This is a common problem: you have a 401k or 403b plan at work, but the plan isn’t very good. All the investment options in the plan have high expenses. The plan itself may also have some hidden fees.
If the plan has a match, you contribute enough to get the full match. That’s a no-brainer, because the match will likely more than compensate for the high costs and hidden fees. But then what? Any additional money you contribute to the plan won’t get any more match. Or perhaps the plan doesn’t have a match to begin with or your employer contributes to the plan regardless whether you contribute or not.
In these cases, should you still contribute to the high cost 401k or 403b plan even when there is no [additional] match? I made a spreadsheet to compare the alternatives.
1. Roth IRA. If you are eligible, contributing to a Roth IRA is a good alternative to a no-match 401k or 403b. Because a Roth IRA is under your own control, you can buy low cost funds in your Roth IRA. The lower your costs, the more investment returns you get to keep.
2. Non-Deductible IRA. If you are not eligible for contributing to a Roth IRA, you are still eligible to contribute to a non-deductible Traditional IRA. The contributions are not tax deductible but the investments grow tax deferred inside the IRA.
You can also convert a non-deductible Traditional IRA to a Roth IRA. This Roth conversion path is beyond the scope for this post. For the purpose of this post, I assume the non-deductible IRA is going to stay as-is and not converted to Roth, although you are likely better off converting it at some point.
3. Taxable Account. Another alternative to a high cost 401k or 403b plan is investing in a regular taxable account.
If you buy tax efficient stock funds, the majority of your returns will come as unrealized capital gains which are not taxed until you sell. When you do sell, long-term capital gains are taxed at a more favorable rate than ordinary income.
4. Contribute to the plan and then rollover. The alternatives are not necessarily better than contributing additional money to the 401k or 403b plan even if the cost is high and there is no match. This is true especially if you are not going to work for this employer for very long.
When you leave your employer, you can rollover the balance in your 401k or 403b plan to your own IRA. Then you will be able to use low cost funds. You just have to hold your nose and pay the high cost until you are liberated from the plan. A key input is how many years you will have to pay the high cost.
Finally, here is the spreadsheet that compares these options:
You will need the estimated tax rates, investment return, extra cost in the plan, how many years you will be in the plan and how many years you have until withdrawal. It then calculates “advantage over 401k” for each alternative. If the result is positive, it means that’s a better option. If it’s negative, it means it’s still better to contribute to the high cost 401k or 403b plan and wait for the rollover.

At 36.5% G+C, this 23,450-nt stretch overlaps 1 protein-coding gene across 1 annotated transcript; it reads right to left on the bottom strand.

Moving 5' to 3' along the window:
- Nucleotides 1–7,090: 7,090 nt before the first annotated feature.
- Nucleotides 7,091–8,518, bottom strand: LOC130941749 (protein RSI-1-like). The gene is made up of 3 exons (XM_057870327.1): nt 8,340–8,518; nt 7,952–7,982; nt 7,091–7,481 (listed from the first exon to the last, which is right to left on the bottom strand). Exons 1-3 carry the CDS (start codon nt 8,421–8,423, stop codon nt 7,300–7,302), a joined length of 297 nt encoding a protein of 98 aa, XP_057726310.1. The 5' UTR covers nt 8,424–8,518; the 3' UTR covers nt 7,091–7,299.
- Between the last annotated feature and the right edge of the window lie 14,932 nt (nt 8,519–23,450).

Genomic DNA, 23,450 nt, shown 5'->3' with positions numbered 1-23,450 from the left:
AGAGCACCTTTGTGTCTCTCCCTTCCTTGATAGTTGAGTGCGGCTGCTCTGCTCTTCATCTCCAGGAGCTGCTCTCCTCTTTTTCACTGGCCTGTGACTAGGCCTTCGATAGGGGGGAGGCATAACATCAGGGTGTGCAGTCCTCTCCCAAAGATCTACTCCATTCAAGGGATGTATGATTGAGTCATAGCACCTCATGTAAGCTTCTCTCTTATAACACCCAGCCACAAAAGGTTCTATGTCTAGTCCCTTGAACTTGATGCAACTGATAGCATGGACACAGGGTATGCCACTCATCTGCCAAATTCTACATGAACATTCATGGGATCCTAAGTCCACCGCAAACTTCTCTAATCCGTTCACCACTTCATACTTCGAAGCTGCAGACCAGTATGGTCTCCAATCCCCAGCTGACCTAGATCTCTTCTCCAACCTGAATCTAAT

In many cases you will find that Roth IRA is better than a high cost 401k or 403b but the other two options are not. For example, under this set of assumptions,
|Marginal Tax Rate Now||25%|
|Marginal Tax Rate at Retirement||25%|
|Capital Gains Tax Rate at Retirement||20%|
|Tax Rate on Dividends||25%|
|Front-end Load in 401k or 403b [note 1]||0.00%|
|Dividend Distributions in Taxable Account||2.0%|
|Extra Cost in 401k or 403b||1.5%|
|Number of Years In Plan Until Rollover to IRA||5|
|Number of Years Until Withdrawal||30|
|Advantage Over 401k or 403b|
|Non-Deductible IRA (If Not Eligible for Roth)||-16.9%|
In this example, a Roth IRA is 7% better than a high cost 401k or 403b plan; a non-deductible IRA is 17% worse; and a taxable account is 20% worse. That’s why you often hear about the rule of thumb: 401k for the match, then Roth IRA, then back to 401k.
If you are not eligible for Roth IRA, the spreadsheet also indirectly compares a non-deductible Traditional IRA with a taxable account. In our example if you max out the 401k and you still have money to invest for retirement, you should do the non-deductible IRA before you invest in a taxable account because a non-deductible IRA is not as bad as the taxable account. If you are able to convert that non-deductible IRA to Roth, all the better.
Feel free to plug in numbers applicable to yourself and see how the alternatives play out for you.
Note: Front-end load is often waived for 401k and 403b plans. Please verify with plan administrator.
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